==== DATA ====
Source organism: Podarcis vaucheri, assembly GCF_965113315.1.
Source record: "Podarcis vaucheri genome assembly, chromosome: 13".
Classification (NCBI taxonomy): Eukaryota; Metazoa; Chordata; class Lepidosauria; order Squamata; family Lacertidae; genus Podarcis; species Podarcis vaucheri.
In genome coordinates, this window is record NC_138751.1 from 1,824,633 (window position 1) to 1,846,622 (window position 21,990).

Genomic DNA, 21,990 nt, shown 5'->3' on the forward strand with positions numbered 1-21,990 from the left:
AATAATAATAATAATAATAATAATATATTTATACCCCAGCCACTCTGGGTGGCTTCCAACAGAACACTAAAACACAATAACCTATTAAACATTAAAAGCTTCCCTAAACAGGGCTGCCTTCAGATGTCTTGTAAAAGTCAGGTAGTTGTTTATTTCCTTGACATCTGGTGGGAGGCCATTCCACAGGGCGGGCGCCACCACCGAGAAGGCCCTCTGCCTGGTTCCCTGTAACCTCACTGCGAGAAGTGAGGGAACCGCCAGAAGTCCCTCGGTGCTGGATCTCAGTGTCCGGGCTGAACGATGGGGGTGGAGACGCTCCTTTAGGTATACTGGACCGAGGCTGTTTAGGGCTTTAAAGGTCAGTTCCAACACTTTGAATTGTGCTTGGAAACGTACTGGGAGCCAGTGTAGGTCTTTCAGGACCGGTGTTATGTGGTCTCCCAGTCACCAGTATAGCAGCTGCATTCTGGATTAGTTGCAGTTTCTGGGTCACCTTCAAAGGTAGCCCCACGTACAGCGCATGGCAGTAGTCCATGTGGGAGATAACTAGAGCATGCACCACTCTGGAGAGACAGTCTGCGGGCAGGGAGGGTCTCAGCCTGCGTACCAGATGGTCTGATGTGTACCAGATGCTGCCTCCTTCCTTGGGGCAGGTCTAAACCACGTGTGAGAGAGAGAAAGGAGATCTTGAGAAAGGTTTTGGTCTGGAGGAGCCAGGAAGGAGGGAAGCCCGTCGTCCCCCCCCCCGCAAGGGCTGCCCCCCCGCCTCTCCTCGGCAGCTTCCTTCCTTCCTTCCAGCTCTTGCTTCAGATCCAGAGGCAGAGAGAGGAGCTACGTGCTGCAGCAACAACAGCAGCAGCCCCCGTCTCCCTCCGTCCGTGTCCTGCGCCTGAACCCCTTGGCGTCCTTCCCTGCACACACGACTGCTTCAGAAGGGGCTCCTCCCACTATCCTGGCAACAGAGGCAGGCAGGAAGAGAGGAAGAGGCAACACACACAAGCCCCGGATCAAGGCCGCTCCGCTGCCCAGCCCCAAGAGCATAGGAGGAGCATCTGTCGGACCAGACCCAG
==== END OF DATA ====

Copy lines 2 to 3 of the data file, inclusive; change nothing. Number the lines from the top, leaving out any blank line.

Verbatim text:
Source record: "Podarcis vaucheri genome assembly, chromosome: 13".
Classification (NCBI taxonomy): Eukaryota; Metazoa; Chordata; class Lepidosauria; order Squamata; family Lacertidae; genus Podarcis; species Podarcis vaucheri.